Good Practice Marketing Standard

What is the Good Practice Marketing Standard?

The founding principle of The R&D Community is that standards in R&D tax relief need to be higher. While some advisors stick closely to the spirit and letter of the R&D scheme, others use misleading or downright dishonest tactics to make as much money as possible. This leads to an uneven playing field, in which honest providers feel disadvantaged – and irritated that less scrupulous advisors are winning business unfairly.

Nowhere is this problem more evident than in how R&D specialists market their services. Some providers are up-front and truthful in their marketing, leaving potential customers well-informed about HMRC’s qualifying criteria, and the work, risks and responsibilities involved in making a claim. Other providers argue that marketing is just throw-away fluff, designed to stimulate new conversations, and not something to be taken too seriously as long as the quality of submitted claims is acceptable.

With HMRC taking an increasingly rigorous view of claims, and SMEs getting savvier about choosing an advisor, it’s never been more important to be – and to be recognised as – a responsible and ethical R&D provider. But what does that mean in the context of marketing your R&D service? In conjunction with members of The R&D Community, we developed our Good Practice Marketing Standard.

This is designed to help R&D tax relief providers to identify and replace problematic marketing messages, and lays out what a responsible approach to marketing an R&D business looks like. We’ve tried to be as objective and specific as possible in defining good and bad practice in marketing R&D tax relief services, and we focused our attention on two key areas: Content & Messaging and People and Customers.

Content & Messaging

One of the biggest reasons that potential customers may be looking at your website is to learn more about the R&D scheme and whether they may be eligible to apply. The more information you give them, the better informed they’ll be – and the more likely it is that you’ll get to work with a company that a) has genuinely done R&D, and b) has realistic expectations about the process and its results.

We believe that good practice is:

  • Referencing HMRC’s definition of R&D.

It’s good practice to make prospects aware that HMRC uses a very specific definition of R&D for tax purposes. You should refer to this and ideally provide a brief explanation of HMRC’s definition. You could even provide a link to HMRC’s website, so that interested readers can find out more.

  • Using caveats when talking about eligibility.

Each prospect’s projects and company will be different, so it’s a good idea to use caveated phrases like “your work may be eligible” rather than blanket statements like “your work will qualify”. This gives your reader a more nuanced and accurate understanding about how the rules apply to them.

  • Regularly fact-checking your site and marketing materials.

The R&D tax relief scheme changes fairly frequently, so it’s a good idea to regularly fact-check your website and other materials for statements, facts or figures that may need to be updated. This gives potential prospects up-to-date information and protects your credibility as an advisor.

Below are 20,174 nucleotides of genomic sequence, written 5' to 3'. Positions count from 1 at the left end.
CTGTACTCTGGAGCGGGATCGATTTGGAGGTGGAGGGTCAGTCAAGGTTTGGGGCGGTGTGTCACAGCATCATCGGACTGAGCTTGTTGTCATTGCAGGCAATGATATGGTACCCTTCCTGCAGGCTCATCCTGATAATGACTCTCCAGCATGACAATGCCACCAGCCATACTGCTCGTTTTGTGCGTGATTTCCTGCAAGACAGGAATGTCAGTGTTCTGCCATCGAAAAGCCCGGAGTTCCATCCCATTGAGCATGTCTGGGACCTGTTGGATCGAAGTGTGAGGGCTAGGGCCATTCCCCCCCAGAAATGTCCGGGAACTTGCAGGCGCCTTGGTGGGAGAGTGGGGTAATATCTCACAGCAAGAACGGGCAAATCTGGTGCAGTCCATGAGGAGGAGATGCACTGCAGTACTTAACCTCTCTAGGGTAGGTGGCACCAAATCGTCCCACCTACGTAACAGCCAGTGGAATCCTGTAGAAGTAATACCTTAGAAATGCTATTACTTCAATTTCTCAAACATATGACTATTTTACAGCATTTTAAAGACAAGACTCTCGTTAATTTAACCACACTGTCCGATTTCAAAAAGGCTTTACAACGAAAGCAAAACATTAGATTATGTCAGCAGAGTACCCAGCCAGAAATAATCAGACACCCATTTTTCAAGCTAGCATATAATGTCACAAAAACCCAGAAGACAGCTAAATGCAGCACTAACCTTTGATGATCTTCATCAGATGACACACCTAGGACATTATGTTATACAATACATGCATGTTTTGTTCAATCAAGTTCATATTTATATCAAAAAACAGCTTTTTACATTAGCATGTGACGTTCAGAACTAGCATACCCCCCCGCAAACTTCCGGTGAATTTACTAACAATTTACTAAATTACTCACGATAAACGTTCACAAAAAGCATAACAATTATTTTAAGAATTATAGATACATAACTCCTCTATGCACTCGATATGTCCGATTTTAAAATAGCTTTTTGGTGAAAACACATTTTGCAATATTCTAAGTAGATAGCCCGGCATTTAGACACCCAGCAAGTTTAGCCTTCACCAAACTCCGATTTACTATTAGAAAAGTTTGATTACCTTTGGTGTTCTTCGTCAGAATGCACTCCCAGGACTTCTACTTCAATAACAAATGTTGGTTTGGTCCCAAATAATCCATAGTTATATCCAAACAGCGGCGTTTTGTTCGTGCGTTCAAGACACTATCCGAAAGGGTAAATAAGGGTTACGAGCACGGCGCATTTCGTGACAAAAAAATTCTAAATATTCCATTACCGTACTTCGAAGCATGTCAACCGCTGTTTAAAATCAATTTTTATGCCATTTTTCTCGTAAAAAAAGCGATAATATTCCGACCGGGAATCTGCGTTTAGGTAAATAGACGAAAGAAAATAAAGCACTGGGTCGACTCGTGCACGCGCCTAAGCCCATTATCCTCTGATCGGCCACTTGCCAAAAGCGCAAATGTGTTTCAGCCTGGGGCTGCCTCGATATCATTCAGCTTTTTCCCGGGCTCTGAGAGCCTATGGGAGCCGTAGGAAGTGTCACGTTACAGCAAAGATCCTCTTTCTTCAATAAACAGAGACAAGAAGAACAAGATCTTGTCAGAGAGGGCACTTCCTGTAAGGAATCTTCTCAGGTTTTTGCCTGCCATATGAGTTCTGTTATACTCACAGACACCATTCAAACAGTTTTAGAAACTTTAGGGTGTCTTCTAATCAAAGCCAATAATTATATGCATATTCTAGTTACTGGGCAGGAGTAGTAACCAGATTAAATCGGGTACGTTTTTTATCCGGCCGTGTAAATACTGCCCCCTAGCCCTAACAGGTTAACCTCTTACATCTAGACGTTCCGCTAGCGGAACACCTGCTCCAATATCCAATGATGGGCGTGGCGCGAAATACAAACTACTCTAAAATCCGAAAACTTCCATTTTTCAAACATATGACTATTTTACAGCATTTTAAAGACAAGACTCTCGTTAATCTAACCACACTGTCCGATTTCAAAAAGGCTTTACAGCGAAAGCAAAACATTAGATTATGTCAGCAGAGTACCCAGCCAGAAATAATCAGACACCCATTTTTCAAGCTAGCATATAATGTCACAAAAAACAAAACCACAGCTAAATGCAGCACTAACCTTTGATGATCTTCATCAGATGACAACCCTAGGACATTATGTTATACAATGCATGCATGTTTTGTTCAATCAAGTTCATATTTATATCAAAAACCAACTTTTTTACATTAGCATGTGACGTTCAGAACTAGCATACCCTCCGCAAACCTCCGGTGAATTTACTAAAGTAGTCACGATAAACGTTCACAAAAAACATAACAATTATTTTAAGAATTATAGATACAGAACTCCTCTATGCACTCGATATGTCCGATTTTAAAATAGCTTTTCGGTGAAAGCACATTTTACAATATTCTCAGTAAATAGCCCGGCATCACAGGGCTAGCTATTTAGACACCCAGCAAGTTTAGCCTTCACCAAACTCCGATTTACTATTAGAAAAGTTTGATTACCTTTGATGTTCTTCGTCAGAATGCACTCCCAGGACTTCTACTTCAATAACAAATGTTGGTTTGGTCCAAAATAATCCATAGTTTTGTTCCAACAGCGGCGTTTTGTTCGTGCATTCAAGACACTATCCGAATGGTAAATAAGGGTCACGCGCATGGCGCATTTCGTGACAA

Conversely, we believe that bad practice is:

  • Making misleading statements about eligibility.

It is bad practice to misrepresent how the scheme works, or to give companies false hope about their chances of success. For example:

    • “Most businesses will qualify” isn’t true. There are around 2m actively trading limited companies, of which 90,000 were claiming R&D tax relief – and HMRC obviously believes that even that much lower number is too high.
    • “Everyday business can qualify”. HMRC does not agree that everyday activities qualify for relief. It typically argues that these are routine work for Competent Professionals and will exclude these activities from the claim.
    • “You can claim for improvements to your business processes”. This isn’t true, as business processes sit outside the scope of science and technology.
    • “If your product is new to market, you’ll qualify”. This isn’t true either. Whether a product is new to market is irrelevant; what matters is whether HMRC’s definition of R&D was met during the project.
  • Giving false requirements.

An example of this is “You can claim for R&D tax credits if you have revenue of £2m+ and have been trading for at least 2 years!”. While this may generate the right type of leads for you, it’s also misleading about who can apply for the relief.

  • Using scare tactics.

While it’s fine to highlight that companies may lose out on relief if they let a deadline pass, messages like “Government funds are running out, get your claim in today!” are misleading. There is no ‘budget’ or ‘pot’ of money reserved for applicants, and relief is paid to any company that can show it meets the criteria. Stating otherwise misinforms potential prospects about how the scheme works.

  • Misrepresenting your level of influence with HMRC.

HMRC used to chair a meeting called the “R&D Consultative Committee”. However, they realised that this implied a more two-way dialogue than in fact existed, so changed it to “R&D Communication Forum”. Using phrases like “We sit on HMRC’s Consultative Committee” or “We advise HMRC” should be avoided, as they imply a greater level of influence than you typically have. Similarly, you should not use phrases like “HMRC Approved” or “Endorsed by HMRC” – HMRC aims to be strictly impartial and does not confer endorsements on individual providers.

  • Encouraging prospects to believe that you will do all the work.

While you obviously want to be seen as offering a convenient and valuable service, the most robust R&D claims are those where the client is closely involved. They need to have a thorough understanding of the scheme and be able to articulate why their projects qualify. Creating the impression that a robust claim can be prepared with only superficial involvement from them (e.g. “You don’t need to do any of the work!”) is misleading and likely to result in claims that are easily challenged by HMRC.

  • Claiming 100% success.

HMRC has started to write to advisors to point out that it follows a ‘process now, ask questions later’ model. In other words, claims may be processed without issue but overturned later if the work is found not to qualify. Even if all your claims are processed without query, they are still at risk for at least a year after submission. This means that ‘no win, no fee’ messaging should be used with caution: while it’s very clear what you mean, it may reinforce the misperception that a processed claim is a successful claim.